Writing Female Characters, Take Two

A female character of the Original variety; the design is mine, the art is the splendiferous BunChata’s. This demon drinks because I am an idiot.

Some time ago, I wrote this well-intentioned but, in retrospect, faulty post about female characters called A Manly Male Man’s Primer For Writing Female Characters, By a Man.

I won’t lie to you all: while it had its good parts, I believe it’s one of my worst articles from recent years. I like to think by my current standards that just means “good but with serious flaws”, but that’s really for you readers to decide, isn’t it? Its title has aged hilariously badly, too, as I now identify as gender non-binary.

EDIT, March 17, 2020: Oh, goodness, and if that aged badly, then this one aged faster than a man with poor choice in Grails. I’d planned on waiting longer to go public with my transition, but after committing to telling my parents about it after dinner last night, I decided I was tired of waiting. So, yes, I’m a trans woman. You’re all good ones, so I’m sure we shouldn’t have any problems there. Otherwise, all this post’s content should work just as well now as it did previously, so read on, friends!

Let me address the single worst line from that kindly-meant mishap. I’m paraphrasing, but:

“It didn’t matter if I understood women. I understood Gratai,” I wrote, in regards to my first book’s protagonist.

Right.

Let’s straighten this out for any who remain confused: women are people of female gender. You can absolutely, incontrovertibly, one hundred percent understand them if you just choose to listen and pay attention to them, as evidenced by the fact that there are women who do not understand women because they have chosen not to engage with other women’s experiences.

Women are not goddamn Cthulu. They do not emit ionizing radiation, nor are they comprised of non-Euclidean geometry. Even though I meant well at the time, my phrasing made it sound like women are so foreign, so unknowable, that for a (then-supposedly) male writer to claim understanding of them would be pure arrogance.

Sorry, ladies, but it turns out you’re all fucking Outer Gods and I can’t comprehend you.

Clarification: I am using “fucking” in its adjective form for emphasis. However, if any of you are fucking Outer Gods in the verbal sense, then congratulations, I am very jealous, and if it’s not too much trouble, could you ask them whether they do species changes on request? I would like to escape the dysphoric confines of my pathetic meat-prison.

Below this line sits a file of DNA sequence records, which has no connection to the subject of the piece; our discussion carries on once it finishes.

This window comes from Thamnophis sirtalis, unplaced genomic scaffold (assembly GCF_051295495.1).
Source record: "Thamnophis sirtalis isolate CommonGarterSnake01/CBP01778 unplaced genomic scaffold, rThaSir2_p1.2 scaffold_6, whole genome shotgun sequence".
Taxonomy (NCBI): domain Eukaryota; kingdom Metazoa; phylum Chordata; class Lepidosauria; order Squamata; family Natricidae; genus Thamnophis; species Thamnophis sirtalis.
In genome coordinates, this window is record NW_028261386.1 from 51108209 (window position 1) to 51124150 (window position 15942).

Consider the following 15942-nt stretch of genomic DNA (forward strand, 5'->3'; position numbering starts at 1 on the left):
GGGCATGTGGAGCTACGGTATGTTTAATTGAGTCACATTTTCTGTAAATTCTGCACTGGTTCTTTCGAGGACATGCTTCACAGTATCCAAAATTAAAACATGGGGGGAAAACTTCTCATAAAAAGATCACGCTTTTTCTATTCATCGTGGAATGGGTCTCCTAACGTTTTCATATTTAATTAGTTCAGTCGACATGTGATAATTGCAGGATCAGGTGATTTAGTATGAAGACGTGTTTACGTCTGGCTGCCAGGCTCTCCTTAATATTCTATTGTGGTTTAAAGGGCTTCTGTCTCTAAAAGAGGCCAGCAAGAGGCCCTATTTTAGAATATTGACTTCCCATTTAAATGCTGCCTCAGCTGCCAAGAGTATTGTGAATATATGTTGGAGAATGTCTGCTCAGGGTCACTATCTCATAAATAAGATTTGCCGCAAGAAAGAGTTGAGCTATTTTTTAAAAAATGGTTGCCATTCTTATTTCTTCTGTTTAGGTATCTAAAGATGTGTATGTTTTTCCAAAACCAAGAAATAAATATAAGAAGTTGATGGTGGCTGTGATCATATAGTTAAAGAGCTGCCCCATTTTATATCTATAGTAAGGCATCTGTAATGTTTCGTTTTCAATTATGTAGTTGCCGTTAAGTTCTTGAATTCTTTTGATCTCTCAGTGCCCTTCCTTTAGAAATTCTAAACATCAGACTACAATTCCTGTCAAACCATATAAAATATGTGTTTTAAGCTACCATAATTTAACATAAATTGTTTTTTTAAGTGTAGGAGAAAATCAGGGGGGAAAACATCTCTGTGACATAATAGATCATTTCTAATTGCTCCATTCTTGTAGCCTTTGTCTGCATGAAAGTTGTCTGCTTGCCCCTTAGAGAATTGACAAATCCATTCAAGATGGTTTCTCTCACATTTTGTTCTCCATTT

Let’s, er, return to the topic at hand. Stupid sexy tentacles… AHEM!

So, whether you’re convinced that women are eldritch deities (that is, in a non-flattering way) and require reconditioning, or you’re just curious to see my thoughts, let’s get to it.

First: there may be edge cases, but I can think of none I would consider worth the risk, so: do not make your female character’s femininity their initial hook. Even the archetypal femme-fatale is defined first by the fact that she’s manipulative and sly, then by her sex appeal. To head to the opposite end of the spectrum, Ellen Ripley is defined by being a warrant officer aboard the Nostromo–that’s how the main article describing her on Wikipedia introduces her. Perfection.

I’m serious, it’s perfect, because if you read that line without knowing what the Alien franchise is and you’re not a drooling anti-cognizant yowler, your first question is: “Hey, wait a second, what’s the Nostromo?” to which I answer, “It’s an interstellar cargo-tug hauling an immense mining rig which resembles Gothic architecture,” and if you’re not sold on this movie by the end of that, I’m afraid there’s no possible reality in which we will ever be friends.

Ripley is often held up as an example of an empowered female character for excellent reason. She’s a woman, and that’s fine. It’s not the focus of her character. You follow, yes? Ripley is able to be a female character without the films forcing her to carry the standard for all women. She just gets to be a warrant officer–to pursue the life she chose.

That’s it, article’s done, you now know how to write female characters.

This time I’m only half joking. If you understand that principle well enough, you really don’t need me. But, of course, articles like this exist because many struggle with it. Look, if you want to write a female character but you’re not certain how to deal with women’s issues, let me stop you: why do you think you need to? Is there a point of worldbuilding you can’t get away from? Does this story exist to deal with them, or was it written to support a woman in your life?

If you don’t have a motivation like the above, there’s no reason you can’t write female characters without ever once examining the fact that they’re women. In fact, this is great! See above about Ripley being defined by her status as a warrant officer crewing a tug pulling a freaking space cathedral. The fact that Ripley could’ve been any gender and this would still work isn’t a bad thing.

Half of writing female characters is getting away from the idea that you need to justify including women by writing those justifications into their characters–a self-defeating effort since it casts the presence of a female character as a topic for debate. You never do this when you include a man, right? The idea that women are an exception requiring special reasons for being included is exactly what we want to destroy. The question isn’t “why?” it’s “why not?”

But, maybe you’re an ambitious type willing to risk bigger mistakes in order to tackle bigger ideas. Maybe you have no sense of self preservation and you love to bite off more than you can chew. This latter was the case for me in writing out Canno and the warstock for The Necromancer and the Revenant.